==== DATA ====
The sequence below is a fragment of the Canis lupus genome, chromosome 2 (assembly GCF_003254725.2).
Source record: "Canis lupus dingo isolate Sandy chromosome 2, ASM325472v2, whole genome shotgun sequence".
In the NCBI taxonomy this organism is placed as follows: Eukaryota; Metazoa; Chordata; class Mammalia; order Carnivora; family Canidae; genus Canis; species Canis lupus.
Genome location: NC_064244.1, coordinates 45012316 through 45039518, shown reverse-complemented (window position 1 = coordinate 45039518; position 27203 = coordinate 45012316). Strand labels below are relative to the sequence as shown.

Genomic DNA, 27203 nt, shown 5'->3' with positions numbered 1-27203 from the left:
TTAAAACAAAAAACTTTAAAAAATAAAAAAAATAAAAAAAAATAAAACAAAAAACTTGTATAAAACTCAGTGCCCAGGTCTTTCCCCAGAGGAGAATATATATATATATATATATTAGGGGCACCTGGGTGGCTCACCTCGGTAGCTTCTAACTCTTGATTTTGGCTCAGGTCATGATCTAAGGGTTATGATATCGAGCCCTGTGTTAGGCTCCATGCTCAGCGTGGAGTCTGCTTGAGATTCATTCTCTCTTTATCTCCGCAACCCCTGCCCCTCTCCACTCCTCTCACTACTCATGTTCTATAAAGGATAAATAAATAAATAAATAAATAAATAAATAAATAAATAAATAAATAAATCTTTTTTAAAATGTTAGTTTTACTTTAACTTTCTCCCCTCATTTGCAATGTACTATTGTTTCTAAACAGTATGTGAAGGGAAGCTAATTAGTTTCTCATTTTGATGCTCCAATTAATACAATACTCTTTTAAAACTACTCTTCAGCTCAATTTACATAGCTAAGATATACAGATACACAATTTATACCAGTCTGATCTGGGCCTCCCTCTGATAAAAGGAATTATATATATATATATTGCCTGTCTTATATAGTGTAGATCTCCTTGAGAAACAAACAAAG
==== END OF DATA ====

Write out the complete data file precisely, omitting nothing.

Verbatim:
The sequence below is a fragment of the Canis lupus genome, chromosome 2 (assembly GCF_003254725.2).
Source record: "Canis lupus dingo isolate Sandy chromosome 2, ASM325472v2, whole genome shotgun sequence".
In the NCBI taxonomy this organism is placed as follows: Eukaryota; Metazoa; Chordata; class Mammalia; order Carnivora; family Canidae; genus Canis; species Canis lupus.
Genome location: NC_064244.1, coordinates 45012316 through 45039518, shown reverse-complemented (window position 1 = coordinate 45039518; position 27203 = coordinate 45012316). Strand labels below are relative to the sequence as shown.

Genomic DNA, 27203 nt, shown 5'->3' with positions numbered 1-27203 from the left:
TTAAAACAAAAAACTTTAAAAAATAAAAAAAATAAAAAAAAATAAAACAAAAAACTTGTATAAAACTCAGTGCCCAGGTCTTTCCCCAGAGGAGAATATATATATATATATATATTAGGGGCACCTGGGTGGCTCACCTCGGTAGCTTCTAACTCTTGATTTTGGCTCAGGTCATGATCTAAGGGTTATGATATCGAGCCCTGTGTTAGGCTCCATGCTCAGCGTGGAGTCTGCTTGAGATTCATTCTCTCTTTATCTCCGCAACCCCTGCCCCTCTCCACTCCTCTCACTACTCATGTTCTATAAAGGATAAATAAATAAATAAATAAATAAATAAATAAATAAATAAATAAATAAATCTTTTTTAAAATGTTAGTTTTACTTTAACTTTCTCCCCTCATTTGCAATGTACTATTGTTTCTAAACAGTATGTGAAGGGAAGCTAATTAGTTTCTCATTTTGATGCTCCAATTAATACAATACTCTTTTAAAACTACTCTTCAGCTCAATTTACATAGCTAAGATATACAGATACACAATTTATACCAGTCTGATCTGGGCCTCCCTCTGATAAAAGGAATTATATATATATATATTGCCTGTCTTATATAGTGTAGATCTCCTTGAGAAACAAACAAAG